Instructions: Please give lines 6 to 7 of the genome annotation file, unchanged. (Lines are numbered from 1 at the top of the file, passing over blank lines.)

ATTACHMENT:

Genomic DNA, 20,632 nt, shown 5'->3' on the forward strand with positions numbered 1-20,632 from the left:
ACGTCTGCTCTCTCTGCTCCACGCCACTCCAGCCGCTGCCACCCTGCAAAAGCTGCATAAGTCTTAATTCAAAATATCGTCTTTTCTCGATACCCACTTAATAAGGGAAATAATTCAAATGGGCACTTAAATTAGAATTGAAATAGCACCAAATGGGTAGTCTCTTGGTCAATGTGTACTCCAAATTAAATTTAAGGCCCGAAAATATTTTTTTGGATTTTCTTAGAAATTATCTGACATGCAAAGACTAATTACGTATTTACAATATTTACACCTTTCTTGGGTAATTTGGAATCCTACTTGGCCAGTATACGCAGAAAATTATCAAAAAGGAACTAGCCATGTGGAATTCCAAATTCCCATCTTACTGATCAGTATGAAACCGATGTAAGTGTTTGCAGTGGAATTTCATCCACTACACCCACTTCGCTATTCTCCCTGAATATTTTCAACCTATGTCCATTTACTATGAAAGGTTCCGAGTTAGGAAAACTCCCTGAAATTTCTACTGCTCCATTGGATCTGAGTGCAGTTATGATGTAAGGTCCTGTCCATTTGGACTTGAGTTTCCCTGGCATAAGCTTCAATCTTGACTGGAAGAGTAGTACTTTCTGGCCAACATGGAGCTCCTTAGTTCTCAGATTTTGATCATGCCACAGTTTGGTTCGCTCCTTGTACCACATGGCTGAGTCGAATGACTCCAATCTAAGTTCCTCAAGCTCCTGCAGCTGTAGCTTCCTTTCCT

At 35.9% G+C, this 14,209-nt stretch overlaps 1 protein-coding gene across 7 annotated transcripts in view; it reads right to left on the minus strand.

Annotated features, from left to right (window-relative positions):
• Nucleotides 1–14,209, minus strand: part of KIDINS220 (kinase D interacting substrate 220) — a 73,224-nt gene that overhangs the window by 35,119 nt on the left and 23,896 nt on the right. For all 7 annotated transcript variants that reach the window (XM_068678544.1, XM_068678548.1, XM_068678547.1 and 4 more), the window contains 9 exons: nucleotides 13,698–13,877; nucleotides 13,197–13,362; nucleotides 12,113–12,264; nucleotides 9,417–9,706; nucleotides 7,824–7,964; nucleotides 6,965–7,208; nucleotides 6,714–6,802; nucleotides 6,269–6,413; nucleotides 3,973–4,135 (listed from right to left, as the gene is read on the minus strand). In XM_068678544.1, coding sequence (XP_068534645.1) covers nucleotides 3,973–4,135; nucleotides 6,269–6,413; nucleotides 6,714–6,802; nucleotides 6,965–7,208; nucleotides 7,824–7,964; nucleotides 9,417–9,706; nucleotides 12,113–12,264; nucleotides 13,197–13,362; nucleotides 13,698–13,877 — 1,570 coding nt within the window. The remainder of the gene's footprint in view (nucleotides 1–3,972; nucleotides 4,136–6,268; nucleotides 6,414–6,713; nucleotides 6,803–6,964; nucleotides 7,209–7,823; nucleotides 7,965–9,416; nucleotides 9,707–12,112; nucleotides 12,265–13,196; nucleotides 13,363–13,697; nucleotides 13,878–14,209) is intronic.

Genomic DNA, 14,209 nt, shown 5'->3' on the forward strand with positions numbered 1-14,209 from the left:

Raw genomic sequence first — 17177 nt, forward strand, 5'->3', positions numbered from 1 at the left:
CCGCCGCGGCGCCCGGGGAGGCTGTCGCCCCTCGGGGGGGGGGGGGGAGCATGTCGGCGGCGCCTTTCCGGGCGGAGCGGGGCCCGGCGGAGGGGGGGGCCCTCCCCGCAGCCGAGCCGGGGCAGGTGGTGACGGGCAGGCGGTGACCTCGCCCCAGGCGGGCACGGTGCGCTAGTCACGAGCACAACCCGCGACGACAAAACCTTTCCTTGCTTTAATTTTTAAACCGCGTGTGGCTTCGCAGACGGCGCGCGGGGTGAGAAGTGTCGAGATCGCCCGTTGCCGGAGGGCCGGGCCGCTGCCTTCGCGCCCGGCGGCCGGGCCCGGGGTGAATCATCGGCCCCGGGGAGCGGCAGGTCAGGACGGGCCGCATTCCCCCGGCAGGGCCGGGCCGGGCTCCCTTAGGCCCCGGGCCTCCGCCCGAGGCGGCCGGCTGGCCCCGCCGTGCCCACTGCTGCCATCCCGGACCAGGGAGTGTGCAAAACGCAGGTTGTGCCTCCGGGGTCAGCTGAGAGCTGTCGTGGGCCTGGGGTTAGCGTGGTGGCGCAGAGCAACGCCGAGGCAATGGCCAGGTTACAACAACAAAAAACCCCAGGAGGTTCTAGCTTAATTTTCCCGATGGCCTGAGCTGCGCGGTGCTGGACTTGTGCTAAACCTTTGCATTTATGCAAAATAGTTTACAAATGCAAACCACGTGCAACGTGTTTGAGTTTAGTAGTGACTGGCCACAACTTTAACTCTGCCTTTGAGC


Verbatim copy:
Genomic DNA, 14,209 nt, shown 5'->3' on the forward strand with positions numbered 1-14,209 from the left:

Raw genomic sequence first — 17177 nt, forward strand, 5'->3', positions numbered from 1 at the left: